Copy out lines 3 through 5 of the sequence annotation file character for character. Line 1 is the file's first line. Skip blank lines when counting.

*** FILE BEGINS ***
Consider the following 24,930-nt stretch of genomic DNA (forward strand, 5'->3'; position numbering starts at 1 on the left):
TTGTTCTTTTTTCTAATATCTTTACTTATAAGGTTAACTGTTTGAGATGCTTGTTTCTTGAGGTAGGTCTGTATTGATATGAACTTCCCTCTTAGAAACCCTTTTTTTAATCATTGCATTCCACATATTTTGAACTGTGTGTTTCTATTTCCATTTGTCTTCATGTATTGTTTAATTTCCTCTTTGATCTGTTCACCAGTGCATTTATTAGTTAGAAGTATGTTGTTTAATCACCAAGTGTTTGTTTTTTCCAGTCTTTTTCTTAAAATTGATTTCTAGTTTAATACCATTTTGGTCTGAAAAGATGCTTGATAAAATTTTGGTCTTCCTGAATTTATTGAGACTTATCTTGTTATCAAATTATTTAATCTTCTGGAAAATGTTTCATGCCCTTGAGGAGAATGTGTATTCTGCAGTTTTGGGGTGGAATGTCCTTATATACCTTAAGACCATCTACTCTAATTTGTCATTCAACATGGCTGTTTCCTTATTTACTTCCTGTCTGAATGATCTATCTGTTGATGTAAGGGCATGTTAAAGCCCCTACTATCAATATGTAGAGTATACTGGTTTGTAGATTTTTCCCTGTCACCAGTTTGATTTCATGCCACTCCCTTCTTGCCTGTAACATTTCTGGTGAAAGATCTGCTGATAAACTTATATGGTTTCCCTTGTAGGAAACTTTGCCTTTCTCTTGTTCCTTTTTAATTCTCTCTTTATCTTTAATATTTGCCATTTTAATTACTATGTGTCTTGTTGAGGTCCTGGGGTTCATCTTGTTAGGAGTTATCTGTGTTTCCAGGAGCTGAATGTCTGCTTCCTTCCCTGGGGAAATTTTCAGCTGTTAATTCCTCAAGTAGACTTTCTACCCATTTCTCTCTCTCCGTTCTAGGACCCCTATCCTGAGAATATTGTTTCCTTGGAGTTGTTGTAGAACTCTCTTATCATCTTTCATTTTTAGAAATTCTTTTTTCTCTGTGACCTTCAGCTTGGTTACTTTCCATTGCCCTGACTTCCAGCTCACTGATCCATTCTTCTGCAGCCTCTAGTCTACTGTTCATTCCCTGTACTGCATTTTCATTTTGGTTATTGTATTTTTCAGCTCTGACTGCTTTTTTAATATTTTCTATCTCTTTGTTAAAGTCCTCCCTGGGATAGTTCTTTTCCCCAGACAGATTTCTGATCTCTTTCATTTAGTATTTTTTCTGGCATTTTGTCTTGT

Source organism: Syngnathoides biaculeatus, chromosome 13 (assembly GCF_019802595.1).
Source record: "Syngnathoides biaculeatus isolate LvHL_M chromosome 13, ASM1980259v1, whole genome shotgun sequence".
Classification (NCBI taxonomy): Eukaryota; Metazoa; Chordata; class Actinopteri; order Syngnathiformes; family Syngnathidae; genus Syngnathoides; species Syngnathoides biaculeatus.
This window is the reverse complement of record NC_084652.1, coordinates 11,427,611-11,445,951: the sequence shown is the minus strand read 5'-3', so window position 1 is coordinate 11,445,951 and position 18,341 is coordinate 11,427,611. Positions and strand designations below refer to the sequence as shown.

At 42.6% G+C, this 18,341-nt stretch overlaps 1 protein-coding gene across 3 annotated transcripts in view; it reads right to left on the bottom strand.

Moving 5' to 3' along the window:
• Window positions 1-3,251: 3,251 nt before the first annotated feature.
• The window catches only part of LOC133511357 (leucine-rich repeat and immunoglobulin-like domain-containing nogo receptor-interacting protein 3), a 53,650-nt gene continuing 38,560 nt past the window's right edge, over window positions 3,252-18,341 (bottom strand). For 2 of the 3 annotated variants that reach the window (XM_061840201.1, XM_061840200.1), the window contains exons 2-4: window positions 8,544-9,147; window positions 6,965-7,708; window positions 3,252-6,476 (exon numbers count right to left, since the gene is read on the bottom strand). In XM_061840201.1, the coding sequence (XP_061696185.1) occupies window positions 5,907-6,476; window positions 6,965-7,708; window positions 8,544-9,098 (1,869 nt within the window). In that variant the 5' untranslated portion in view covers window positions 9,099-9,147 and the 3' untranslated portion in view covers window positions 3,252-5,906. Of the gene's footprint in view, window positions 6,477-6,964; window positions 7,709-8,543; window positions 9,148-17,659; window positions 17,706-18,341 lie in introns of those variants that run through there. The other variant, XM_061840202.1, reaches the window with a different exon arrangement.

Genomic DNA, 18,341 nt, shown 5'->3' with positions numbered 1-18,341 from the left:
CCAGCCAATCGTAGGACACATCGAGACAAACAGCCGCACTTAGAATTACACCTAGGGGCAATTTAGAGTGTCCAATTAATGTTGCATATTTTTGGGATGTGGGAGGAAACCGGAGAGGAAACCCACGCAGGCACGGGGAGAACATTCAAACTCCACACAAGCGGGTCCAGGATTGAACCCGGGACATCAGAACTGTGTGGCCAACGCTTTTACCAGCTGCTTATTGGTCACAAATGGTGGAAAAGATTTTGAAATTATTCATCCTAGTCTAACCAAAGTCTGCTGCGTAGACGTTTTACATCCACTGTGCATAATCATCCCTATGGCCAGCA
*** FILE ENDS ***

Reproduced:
Source organism: Syngnathoides biaculeatus, chromosome 13 (assembly GCF_019802595.1).
Source record: "Syngnathoides biaculeatus isolate LvHL_M chromosome 13, ASM1980259v1, whole genome shotgun sequence".
Classification (NCBI taxonomy): Eukaryota; Metazoa; Chordata; class Actinopteri; order Syngnathiformes; family Syngnathidae; genus Syngnathoides; species Syngnathoides biaculeatus.